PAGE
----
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Atomic History

A Greek philosopher named Democritus said that all atoms are small, hard particles. He thought that atoms were made of a single material formed into different shapes and sizes. The word "" is derived from the Greek word "atomos" which means "not able to be divided."

In 1803, John Dalton, a school teacher, proposed his atomic theory. Dalton's theory states that elements (substances composed of only one type of ) combine in certain proportions to form .

In 1897, a British scientist named J. J. Thomson experimented with a cathode-ray tube which had a positively charged plate. The plate attracted negatively charged particles that we now call . Rather than being indivisible particles, Thomson's plum-pudding atomic model states that atoms contain charged electrons embedded within a sea of positive charge.

In 1909, Ernest Rutherford conducted an experiment in which he aimed a beam of positively charged particles at a thin sheet of gold foil. Most of the particles went straight through the gold foil, some were deflected and others bounced straight back. Because some of the particles bounced straight back, Rutherford was able to show that the center of the atom, the nucleus, is and . The nucleus contains protons, which are positively charged, and neutrons, which are .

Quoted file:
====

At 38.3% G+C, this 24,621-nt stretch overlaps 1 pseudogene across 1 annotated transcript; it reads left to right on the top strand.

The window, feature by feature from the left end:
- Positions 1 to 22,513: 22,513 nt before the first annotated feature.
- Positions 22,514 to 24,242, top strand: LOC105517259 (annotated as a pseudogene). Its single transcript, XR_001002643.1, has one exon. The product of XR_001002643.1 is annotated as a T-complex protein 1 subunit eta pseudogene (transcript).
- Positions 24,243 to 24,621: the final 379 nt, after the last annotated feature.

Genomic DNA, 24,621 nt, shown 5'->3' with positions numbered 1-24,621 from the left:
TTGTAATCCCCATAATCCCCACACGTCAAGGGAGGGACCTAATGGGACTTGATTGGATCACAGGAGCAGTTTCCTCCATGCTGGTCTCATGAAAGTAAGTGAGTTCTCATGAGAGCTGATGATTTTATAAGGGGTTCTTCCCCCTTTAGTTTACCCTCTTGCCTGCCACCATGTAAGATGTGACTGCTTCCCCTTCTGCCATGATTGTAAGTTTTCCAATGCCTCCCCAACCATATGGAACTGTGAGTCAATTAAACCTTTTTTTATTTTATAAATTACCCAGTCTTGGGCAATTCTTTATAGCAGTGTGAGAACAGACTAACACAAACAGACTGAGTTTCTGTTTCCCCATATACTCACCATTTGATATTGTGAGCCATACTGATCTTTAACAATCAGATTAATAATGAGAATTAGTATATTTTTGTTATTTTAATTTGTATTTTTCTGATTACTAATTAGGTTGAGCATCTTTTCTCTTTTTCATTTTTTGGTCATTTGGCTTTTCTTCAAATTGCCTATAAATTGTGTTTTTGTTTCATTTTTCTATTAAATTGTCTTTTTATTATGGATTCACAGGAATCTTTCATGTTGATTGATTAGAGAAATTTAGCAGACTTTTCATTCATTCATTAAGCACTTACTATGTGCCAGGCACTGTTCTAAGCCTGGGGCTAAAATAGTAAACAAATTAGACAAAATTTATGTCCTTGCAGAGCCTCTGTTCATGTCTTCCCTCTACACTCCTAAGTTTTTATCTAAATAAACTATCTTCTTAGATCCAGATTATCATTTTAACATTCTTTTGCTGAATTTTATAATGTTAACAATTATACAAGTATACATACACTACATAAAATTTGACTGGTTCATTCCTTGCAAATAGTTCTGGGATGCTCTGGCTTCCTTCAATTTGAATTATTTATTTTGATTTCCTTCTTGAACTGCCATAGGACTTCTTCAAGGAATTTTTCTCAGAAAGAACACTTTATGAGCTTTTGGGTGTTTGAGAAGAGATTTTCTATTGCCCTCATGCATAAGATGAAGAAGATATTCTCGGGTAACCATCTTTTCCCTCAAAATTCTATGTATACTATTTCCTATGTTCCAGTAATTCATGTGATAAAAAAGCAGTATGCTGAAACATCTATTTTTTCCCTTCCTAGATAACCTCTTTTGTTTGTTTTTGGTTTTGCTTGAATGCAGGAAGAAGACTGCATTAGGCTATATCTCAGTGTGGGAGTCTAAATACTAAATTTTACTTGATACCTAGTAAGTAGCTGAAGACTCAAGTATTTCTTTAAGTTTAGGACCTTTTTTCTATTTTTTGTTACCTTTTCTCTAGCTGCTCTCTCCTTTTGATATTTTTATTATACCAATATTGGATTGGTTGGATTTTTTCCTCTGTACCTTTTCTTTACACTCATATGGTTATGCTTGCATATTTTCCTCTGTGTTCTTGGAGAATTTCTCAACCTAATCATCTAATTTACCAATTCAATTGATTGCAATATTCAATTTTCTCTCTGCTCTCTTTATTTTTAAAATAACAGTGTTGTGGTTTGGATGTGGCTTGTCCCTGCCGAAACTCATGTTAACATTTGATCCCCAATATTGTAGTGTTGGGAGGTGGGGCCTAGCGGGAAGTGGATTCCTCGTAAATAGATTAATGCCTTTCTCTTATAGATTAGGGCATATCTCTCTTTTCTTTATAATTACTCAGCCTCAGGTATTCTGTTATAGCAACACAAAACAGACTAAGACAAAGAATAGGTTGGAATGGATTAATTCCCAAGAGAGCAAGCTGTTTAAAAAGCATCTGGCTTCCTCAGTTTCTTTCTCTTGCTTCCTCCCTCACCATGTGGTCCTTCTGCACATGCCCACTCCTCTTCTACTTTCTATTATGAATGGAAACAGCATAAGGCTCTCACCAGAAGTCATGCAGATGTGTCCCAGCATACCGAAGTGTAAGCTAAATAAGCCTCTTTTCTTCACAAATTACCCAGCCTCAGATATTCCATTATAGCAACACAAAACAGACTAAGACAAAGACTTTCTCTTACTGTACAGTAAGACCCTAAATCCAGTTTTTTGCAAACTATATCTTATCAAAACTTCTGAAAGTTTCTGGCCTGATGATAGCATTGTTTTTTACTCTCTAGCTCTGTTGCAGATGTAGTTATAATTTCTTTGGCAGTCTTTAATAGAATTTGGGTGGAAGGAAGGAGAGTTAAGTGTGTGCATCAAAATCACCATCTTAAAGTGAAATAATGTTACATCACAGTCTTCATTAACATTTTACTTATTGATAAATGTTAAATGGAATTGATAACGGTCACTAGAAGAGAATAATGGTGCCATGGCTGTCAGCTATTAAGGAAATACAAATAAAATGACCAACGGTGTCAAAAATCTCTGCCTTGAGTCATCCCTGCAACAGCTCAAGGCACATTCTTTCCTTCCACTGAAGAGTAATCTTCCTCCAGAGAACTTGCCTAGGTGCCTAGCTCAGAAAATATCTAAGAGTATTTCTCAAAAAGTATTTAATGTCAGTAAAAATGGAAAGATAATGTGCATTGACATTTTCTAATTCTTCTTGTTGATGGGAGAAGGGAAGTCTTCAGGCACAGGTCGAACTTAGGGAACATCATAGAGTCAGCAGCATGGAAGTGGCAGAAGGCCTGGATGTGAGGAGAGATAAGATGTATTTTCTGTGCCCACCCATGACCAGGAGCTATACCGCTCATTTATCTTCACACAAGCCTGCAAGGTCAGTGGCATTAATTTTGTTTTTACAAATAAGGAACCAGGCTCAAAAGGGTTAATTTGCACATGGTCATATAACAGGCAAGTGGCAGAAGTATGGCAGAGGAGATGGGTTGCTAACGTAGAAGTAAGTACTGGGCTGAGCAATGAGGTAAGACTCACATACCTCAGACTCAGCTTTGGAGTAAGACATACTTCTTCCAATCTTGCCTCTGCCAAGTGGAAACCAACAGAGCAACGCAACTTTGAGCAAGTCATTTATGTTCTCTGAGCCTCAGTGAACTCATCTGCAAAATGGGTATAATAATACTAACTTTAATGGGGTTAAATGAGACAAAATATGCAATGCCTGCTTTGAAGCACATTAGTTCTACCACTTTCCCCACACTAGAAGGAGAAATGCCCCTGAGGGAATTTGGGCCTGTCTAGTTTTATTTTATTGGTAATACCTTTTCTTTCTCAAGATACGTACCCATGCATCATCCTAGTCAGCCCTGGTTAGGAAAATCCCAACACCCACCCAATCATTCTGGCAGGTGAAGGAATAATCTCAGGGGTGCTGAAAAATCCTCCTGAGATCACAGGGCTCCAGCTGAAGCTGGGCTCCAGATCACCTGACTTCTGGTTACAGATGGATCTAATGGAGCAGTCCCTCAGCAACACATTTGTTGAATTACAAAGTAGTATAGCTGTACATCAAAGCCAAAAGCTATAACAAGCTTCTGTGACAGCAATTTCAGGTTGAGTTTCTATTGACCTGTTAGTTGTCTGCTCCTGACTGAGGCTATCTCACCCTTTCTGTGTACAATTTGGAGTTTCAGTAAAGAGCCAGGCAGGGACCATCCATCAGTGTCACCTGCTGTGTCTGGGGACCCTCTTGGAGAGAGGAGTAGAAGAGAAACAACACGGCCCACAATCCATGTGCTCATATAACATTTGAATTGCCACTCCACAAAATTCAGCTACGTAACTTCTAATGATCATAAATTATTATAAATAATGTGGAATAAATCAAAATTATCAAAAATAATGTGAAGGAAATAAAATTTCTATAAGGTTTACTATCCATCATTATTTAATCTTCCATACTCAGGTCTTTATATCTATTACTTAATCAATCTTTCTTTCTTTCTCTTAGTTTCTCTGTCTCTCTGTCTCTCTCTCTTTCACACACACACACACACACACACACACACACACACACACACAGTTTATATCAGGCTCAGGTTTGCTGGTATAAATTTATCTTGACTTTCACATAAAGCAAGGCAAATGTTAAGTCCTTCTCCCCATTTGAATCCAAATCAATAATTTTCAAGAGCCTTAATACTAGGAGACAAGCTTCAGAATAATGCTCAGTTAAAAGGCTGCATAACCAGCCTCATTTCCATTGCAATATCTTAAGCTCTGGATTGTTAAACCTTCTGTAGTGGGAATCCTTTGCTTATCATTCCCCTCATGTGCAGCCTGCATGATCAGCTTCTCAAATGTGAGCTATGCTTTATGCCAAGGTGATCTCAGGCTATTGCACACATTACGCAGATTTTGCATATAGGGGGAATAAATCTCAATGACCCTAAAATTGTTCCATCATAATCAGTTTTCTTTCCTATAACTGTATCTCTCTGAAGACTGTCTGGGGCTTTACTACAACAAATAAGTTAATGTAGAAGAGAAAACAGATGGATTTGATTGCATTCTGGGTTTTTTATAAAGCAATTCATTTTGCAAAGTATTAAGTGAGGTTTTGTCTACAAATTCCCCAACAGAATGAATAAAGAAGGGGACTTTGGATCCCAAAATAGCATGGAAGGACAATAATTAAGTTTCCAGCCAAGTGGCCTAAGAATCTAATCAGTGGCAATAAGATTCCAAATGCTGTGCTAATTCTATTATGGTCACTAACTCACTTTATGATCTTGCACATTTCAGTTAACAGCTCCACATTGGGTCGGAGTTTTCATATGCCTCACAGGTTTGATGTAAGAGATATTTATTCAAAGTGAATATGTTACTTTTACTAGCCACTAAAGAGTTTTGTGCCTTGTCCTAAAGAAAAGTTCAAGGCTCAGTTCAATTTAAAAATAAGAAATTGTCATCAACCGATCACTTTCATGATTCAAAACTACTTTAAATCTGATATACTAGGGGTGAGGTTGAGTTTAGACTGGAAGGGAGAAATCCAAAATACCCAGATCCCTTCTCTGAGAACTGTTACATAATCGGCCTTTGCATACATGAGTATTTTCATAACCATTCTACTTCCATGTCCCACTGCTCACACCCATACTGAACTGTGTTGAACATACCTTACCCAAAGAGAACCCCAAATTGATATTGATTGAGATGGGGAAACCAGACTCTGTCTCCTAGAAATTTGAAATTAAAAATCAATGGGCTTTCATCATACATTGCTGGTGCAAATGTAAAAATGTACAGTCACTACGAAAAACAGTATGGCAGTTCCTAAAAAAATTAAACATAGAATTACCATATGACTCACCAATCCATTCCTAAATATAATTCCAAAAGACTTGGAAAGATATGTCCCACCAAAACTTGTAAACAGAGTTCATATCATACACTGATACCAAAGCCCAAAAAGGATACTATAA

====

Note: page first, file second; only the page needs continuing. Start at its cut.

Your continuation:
In 1913, Niels Bohr, a Danish scientist who worked with Dr. Rutherford, proposed that electrons move around the nucleus in certain paths, or energy levels. This model was improved upon by an Austrian physicist named Erwin Schröedinger and a German physicist named Werner Heisenberg. Schröedinger and Heisenberg proposed that electrons do not move in definite paths around the nucleus, but are be found in regions around the nucleus called electron .

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